They still wouldn’t make the playoffs. Thanks, I’ll be here all week. Don’t forget to tip your waiter.
The more the sporting world focuses on Judge’s chase for…well, that’s just it. What exactly is he chasing? As we said, 60 homers still sound like all the homers in the world to us, because it’s only been done so few times. But he’s there. Do people really care about an American League record? We stopped splitting the NL and AL in our minds long ago, as interleague play mostly put an end to it. Do you know what the record for hits in a season in the AL is? ERA? Strikeouts? No, you don’t, and you don’t care. Yes, home runs have a special place in our consciousness, and are the easiest to identify. You don’t have to do any calculations, and the numbers are manageable in our minds. It’s easier to keep track of 60 home runs than say, 383 strikeouts (the modern AL record held by Nolan Ryan).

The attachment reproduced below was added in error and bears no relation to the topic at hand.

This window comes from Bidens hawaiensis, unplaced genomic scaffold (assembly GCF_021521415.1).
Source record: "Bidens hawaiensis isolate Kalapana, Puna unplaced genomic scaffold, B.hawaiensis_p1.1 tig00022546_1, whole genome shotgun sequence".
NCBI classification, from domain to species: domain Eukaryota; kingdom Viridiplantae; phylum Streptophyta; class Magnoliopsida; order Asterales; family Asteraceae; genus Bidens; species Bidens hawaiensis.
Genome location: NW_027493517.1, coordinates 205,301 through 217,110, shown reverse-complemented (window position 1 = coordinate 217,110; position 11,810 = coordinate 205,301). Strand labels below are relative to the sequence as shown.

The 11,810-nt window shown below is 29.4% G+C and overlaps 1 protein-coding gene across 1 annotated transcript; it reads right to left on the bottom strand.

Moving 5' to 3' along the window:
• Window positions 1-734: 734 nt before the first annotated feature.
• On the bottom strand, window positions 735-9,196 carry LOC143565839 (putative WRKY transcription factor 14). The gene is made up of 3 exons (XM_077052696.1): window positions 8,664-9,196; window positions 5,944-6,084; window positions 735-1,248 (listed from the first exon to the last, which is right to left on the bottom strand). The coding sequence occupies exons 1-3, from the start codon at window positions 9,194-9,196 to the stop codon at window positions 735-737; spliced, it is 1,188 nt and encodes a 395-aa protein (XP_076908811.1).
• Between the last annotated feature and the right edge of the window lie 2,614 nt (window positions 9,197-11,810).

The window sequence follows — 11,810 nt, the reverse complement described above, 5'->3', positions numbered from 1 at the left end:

But it’s really nothing more than an oddity that all the home run seasons that surpassed Roger Maris were in the National League. It makes it cleaner for everyone who wants to MIB flashy thing those out of memory to play up the AL aspect of Judge’s season, but no one would care in any other sense. No one said Barry Bonds only set the NL record with 73 when he did it. It’s convenient now.
Moreover, only Yankees fans care that it’s a Yankees record. But of course, Yankees fans get to dictate a national discussion. Were Judge an Angel or a Ranger, FOX isn’t picking up their games on a Thursday night when they’ve already clinched a playoff spot.
Judge’s season is remarkable, historic, and worth talking about. But it’s definitely spilled into the “trying way too hard” definition category.